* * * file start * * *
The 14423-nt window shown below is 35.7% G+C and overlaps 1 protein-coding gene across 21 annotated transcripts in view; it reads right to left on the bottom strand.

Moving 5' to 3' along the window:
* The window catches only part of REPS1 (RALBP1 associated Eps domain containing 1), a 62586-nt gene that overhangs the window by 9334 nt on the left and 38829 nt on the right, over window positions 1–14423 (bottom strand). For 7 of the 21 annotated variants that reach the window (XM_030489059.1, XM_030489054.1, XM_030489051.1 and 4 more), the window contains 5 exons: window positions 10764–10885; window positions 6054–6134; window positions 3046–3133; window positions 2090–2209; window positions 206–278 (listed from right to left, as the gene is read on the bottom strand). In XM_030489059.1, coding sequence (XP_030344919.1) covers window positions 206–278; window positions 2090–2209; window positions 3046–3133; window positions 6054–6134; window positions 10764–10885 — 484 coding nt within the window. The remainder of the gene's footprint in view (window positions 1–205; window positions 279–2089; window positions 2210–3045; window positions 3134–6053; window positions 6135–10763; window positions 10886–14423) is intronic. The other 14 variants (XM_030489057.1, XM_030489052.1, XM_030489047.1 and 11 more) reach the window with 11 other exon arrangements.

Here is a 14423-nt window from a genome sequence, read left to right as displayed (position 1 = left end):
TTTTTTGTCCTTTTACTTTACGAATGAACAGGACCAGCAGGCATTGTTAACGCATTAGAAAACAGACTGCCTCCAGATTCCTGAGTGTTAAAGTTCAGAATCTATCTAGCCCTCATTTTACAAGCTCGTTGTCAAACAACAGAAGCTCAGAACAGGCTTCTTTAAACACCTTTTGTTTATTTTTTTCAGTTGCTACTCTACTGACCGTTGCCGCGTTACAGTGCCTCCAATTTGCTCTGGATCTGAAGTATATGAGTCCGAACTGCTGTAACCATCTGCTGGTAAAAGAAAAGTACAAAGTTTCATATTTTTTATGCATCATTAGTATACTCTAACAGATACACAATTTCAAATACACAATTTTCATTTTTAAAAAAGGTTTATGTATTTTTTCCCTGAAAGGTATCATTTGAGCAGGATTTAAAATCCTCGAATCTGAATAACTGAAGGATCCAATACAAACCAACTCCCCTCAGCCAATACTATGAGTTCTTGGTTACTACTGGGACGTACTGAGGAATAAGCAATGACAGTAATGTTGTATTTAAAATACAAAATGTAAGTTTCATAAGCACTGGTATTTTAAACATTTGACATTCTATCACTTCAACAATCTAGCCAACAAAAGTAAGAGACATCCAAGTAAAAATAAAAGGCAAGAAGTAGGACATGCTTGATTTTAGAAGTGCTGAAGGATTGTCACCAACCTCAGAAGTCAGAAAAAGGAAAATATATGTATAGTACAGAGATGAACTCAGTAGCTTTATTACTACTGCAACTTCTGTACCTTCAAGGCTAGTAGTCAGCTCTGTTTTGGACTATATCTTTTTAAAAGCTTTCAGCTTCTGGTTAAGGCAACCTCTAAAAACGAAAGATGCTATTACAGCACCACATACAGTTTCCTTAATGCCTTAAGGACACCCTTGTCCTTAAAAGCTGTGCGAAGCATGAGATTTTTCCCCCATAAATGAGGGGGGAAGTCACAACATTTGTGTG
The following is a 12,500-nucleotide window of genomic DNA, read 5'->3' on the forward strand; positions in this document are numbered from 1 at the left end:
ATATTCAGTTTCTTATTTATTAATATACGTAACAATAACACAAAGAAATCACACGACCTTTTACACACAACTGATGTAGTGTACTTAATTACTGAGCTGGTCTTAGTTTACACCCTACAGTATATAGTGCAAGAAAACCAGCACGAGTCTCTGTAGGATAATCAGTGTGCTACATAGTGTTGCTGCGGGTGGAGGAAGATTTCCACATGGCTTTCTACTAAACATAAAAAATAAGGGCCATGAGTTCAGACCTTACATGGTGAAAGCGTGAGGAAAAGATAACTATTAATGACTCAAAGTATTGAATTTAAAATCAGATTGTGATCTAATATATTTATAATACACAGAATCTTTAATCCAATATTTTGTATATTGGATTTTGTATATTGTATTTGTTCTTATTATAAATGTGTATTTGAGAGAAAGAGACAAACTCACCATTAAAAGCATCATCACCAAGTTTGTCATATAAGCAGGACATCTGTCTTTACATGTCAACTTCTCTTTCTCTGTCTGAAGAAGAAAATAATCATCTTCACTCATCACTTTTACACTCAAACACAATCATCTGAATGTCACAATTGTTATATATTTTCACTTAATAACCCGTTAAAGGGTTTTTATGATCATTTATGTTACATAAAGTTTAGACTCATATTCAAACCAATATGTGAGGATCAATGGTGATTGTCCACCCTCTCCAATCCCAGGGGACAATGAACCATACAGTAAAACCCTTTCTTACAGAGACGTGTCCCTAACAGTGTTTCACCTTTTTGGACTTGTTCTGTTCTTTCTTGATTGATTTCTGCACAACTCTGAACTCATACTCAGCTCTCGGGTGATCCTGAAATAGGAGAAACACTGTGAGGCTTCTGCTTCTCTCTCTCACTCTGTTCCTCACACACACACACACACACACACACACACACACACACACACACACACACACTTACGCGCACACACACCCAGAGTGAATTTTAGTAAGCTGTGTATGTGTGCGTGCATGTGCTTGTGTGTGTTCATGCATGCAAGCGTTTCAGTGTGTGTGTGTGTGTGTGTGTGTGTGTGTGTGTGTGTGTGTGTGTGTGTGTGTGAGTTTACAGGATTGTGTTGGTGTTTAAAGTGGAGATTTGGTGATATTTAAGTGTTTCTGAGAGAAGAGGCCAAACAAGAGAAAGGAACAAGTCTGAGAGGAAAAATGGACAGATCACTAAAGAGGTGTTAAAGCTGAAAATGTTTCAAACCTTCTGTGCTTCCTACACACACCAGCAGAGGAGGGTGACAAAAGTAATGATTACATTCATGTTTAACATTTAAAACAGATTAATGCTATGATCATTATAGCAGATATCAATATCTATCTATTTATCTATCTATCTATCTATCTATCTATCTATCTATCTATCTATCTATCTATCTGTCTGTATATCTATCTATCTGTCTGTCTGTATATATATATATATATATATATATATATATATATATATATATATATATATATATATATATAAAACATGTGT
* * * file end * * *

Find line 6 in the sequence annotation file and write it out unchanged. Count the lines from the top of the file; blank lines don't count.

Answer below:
The following is a 12,500-nucleotide window of genomic DNA, read 5'->3' on the forward strand; positions in this document are numbered from 1 at the left end: